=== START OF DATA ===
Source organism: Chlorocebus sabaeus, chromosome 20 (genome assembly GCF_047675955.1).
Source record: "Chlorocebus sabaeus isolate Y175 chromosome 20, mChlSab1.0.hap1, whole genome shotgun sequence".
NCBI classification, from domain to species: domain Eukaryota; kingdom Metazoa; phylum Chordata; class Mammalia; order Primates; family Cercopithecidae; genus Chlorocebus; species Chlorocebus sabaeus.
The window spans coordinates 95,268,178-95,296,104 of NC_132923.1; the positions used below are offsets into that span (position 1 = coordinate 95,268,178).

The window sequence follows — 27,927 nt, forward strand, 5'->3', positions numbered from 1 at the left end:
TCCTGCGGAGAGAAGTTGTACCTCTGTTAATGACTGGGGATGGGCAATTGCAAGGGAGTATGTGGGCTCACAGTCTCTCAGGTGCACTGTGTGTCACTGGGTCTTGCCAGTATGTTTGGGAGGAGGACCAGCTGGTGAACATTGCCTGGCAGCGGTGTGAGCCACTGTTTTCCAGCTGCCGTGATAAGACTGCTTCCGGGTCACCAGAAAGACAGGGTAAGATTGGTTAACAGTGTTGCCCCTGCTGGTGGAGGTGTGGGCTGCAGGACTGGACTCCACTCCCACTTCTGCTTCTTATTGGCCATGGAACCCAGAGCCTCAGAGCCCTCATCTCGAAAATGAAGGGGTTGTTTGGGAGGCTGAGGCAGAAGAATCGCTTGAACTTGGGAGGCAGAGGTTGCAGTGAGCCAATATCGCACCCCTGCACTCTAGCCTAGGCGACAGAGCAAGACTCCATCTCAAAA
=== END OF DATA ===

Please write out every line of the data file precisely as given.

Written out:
Source organism: Chlorocebus sabaeus, chromosome 20 (genome assembly GCF_047675955.1).
Source record: "Chlorocebus sabaeus isolate Y175 chromosome 20, mChlSab1.0.hap1, whole genome shotgun sequence".
NCBI classification, from domain to species: domain Eukaryota; kingdom Metazoa; phylum Chordata; class Mammalia; order Primates; family Cercopithecidae; genus Chlorocebus; species Chlorocebus sabaeus.
The window spans coordinates 95,268,178-95,296,104 of NC_132923.1; the positions used below are offsets into that span (position 1 = coordinate 95,268,178).

The window sequence follows — 27,927 nt, forward strand, 5'->3', positions numbered from 1 at the left end:
TCCTGCGGAGAGAAGTTGTACCTCTGTTAATGACTGGGGATGGGCAATTGCAAGGGAGTATGTGGGCTCACAGTCTCTCAGGTGCACTGTGTGTCACTGGGTCTTGCCAGTATGTTTGGGAGGAGGACCAGCTGGTGAACATTGCCTGGCAGCGGTGTGAGCCACTGTTTTCCAGCTGCCGTGATAAGACTGCTTCCGGGTCACCAGAAAGACAGGGTAAGATTGGTTAACAGTGTTGCCCCTGCTGGTGGAGGTGTGGGCTGCAGGACTGGACTCCACTCCCACTTCTGCTTCTTATTGGCCATGGAACCCAGAGCCTCAGAGCCCTCATCTCGAAAATGAAGGGGTTGTTTGGGAGGCTGAGGCAGAAGAATCGCTTGAACTTGGGAGGCAGAGGTTGCAGTGAGCCAATATCGCACCCCTGCACTCTAGCCTAGGCGACAGAGCAAGACTCCATCTCAAAA